FERC plans enviro review on expanded version of Mississippi River LNG Project

Due to project changes made in recent months, the Federal Energy Regulatory Commission on Sept. 30 issued an amended notice on its plans to write an environmental impact statement on the Mississippi River LNG Project.

In October 2014, FERC issued its first notice of plans for this EIS. Since that notice was issued, Louisiana LNG Energy LLC has made project changes. This supplemental notice is being issued to seek comments on the project changes and opens a new scoping period for interested parties to file comments on environmental issues. This EIS will be used in part by the commission to determine whether the Mississippi River LNG Project is in the public convenience and necessity. Comments on the notice are being taken until Oct. 30.

Louisiana LNG is planning the following changes in response to new ownership and additional environmental and engineering analysis:

  • increase the liquefied natural gas production capacity to 6.0 million tons per annum (MTPA) from 2.0 MTPA;
  • increase the storage capacity of the LNG storage tanks to 140,000 cubic meters (net) from 100,000 cubic meters;
  • increase the pipeline from the 1.9-mile 24-inch-diameter to 1.9-mile 36-inch-diameter (northern pipeline) with an associated meter station that would deliver gas from the Tennessee Gas interstate pipeline system;
  • increase the pipeline from the 1.6-mile 12-inch-diameter to 3.5-mile 36- inch-diameter (southern pipeline) that would deliver gas from the Tennessee Gas Pipeline system to the facility;
  • eliminate the truck loading facility from the project design; and
  • eliminate the compressor station from the project design.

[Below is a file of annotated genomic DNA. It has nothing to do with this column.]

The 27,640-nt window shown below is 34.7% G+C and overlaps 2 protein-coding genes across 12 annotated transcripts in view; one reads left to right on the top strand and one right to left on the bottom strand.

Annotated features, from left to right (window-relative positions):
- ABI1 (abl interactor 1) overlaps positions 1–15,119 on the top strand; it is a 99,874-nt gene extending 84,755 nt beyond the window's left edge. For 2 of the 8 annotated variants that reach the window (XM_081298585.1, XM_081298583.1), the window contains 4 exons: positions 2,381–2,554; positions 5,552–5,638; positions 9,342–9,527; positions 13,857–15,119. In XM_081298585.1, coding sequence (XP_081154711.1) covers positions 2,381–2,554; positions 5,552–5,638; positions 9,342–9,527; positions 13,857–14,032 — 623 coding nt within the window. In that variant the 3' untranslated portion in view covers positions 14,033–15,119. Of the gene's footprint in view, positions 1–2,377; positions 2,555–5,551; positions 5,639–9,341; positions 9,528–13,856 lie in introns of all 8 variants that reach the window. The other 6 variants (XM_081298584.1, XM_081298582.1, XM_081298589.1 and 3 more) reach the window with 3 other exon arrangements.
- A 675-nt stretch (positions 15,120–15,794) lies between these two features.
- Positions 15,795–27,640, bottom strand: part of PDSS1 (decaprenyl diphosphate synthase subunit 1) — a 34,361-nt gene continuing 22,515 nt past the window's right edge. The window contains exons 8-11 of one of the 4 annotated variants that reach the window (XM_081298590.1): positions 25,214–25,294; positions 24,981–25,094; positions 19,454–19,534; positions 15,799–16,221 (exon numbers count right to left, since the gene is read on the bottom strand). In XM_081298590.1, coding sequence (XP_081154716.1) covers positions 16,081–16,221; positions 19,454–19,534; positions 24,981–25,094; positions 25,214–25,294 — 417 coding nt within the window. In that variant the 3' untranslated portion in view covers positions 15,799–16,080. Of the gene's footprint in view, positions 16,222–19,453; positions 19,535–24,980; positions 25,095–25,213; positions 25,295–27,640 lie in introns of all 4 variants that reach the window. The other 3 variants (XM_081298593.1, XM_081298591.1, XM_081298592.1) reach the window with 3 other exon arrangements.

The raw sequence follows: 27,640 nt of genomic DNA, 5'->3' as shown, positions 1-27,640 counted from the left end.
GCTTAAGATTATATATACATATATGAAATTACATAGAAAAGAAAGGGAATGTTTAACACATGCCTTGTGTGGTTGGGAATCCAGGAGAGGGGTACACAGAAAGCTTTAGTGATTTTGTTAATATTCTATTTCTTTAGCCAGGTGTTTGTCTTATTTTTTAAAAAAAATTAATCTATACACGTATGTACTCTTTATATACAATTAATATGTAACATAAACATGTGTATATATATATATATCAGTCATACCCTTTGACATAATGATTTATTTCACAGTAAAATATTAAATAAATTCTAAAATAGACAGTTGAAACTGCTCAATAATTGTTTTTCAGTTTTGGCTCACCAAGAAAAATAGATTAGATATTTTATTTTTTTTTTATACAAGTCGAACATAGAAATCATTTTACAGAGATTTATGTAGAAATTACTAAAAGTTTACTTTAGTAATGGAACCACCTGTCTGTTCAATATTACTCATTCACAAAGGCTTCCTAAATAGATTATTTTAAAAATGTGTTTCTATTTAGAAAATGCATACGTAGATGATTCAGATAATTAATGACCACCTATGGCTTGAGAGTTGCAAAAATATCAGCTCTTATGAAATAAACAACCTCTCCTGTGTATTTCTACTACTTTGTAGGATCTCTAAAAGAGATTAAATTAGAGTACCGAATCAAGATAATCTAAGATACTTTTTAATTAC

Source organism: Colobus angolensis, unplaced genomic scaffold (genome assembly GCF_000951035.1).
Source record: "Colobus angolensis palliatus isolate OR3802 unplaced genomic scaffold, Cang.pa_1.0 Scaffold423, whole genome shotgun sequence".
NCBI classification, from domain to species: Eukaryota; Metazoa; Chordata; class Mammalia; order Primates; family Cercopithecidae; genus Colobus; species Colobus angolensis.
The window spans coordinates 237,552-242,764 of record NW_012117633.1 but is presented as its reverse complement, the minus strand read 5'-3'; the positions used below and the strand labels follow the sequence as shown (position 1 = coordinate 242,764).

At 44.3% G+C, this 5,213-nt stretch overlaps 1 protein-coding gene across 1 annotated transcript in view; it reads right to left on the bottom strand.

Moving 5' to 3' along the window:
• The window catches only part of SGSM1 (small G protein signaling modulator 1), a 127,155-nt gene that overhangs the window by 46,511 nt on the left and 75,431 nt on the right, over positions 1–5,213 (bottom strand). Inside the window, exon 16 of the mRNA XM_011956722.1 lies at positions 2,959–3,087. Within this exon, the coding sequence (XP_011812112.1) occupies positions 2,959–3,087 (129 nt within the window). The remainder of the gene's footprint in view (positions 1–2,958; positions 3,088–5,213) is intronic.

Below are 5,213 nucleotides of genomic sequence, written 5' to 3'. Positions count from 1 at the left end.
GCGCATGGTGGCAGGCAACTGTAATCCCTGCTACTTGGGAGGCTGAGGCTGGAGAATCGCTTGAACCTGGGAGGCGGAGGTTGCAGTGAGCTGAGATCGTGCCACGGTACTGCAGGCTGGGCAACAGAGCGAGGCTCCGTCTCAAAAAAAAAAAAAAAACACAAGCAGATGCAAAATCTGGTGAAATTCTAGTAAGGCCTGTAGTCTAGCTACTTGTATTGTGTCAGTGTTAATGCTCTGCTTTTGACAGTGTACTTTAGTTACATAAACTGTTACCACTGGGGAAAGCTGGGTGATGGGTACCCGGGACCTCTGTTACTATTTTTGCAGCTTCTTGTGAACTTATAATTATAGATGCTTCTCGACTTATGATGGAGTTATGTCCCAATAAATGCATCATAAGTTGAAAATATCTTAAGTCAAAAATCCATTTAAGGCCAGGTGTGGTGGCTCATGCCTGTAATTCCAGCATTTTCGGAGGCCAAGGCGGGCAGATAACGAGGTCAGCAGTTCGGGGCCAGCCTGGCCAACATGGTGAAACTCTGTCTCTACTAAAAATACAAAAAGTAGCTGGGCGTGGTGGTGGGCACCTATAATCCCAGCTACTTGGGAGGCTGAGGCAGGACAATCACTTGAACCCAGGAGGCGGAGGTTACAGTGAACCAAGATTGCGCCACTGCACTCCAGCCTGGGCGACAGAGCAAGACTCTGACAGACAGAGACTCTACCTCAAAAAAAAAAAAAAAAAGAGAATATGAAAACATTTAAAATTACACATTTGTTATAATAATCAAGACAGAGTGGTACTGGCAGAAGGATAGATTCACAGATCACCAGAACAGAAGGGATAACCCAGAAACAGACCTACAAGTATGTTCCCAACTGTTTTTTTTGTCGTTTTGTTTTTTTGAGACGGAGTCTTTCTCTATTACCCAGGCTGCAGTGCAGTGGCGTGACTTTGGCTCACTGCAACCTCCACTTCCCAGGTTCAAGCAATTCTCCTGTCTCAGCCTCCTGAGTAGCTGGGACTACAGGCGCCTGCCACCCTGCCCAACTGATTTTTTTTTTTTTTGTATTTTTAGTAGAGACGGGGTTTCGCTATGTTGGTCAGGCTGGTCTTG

The planned construction would impact a 190-acre site on the east bank of the Mississippi River in Plaquemines Parish, Louisiana, which would include the liquefaction trains, LNG storage tanks, marine loading facilities, the electrical power station, and ancillary facilities. The full 190-acre site would be fenced and retained for operations of the planned project. Construction of the two pipelines and associated meter stations would require approximately 65 acres of land, 33 of which would be permanently impacted during operations. Louisiana LNG is still in the planning phase for the project and requirements for construction workspaces, access roads, and pipe storage/contractor yards would be determined during engineering and design.

In a July 28 resource report filed with FERC, Louisiana LNG Energy (LLNG) said the proposed supply pipelines will provide LLNG access to approximately 1.8 billion standard cubic feet per day (Bcf/d) of firm transportation capacity to the facility to supply feed gas for liquefaction and export. The proposed interconnections will enable LLNG to source feed gas from a variety of natural gas production areas in the U.S., including the Marcellus and Utica shale regions.

Up to 56 MW of on-site power generation will be provided by four gas turbine packages that will be installed to provide the necessary power requirement for the facility to operate continuously.

LLNG is seeking FERC approval/authorization to site, construct and operate its project no later than the fourth quarter of 2016. Based on permitting timelines and construction schedules utilizing a modular design, the estimated project construction duration is approximately 52 months. LLNG said in the July 28 resource report that it anticipates that the four liquefaction units will be in operation by the second quarter of 2021.

About Barry Cassell 20414 Articles
Barry Cassell is Chief Analyst for GenerationHub covering coal and emission controls issues, projects and policy. He has covered the coal and power generation industry for more than 24 years, beginning in November 2011 at GenerationHub and prior to that as editor of SNL Energy’s Coal Report. He was formerly with Coal Outlook for 15 years as the publication’s editor and contributing writer, and prior to that he was editor of Coal & Synfuels Technology and associate editor of The Energy Report. He has a bachelor’s degree from Central Michigan University.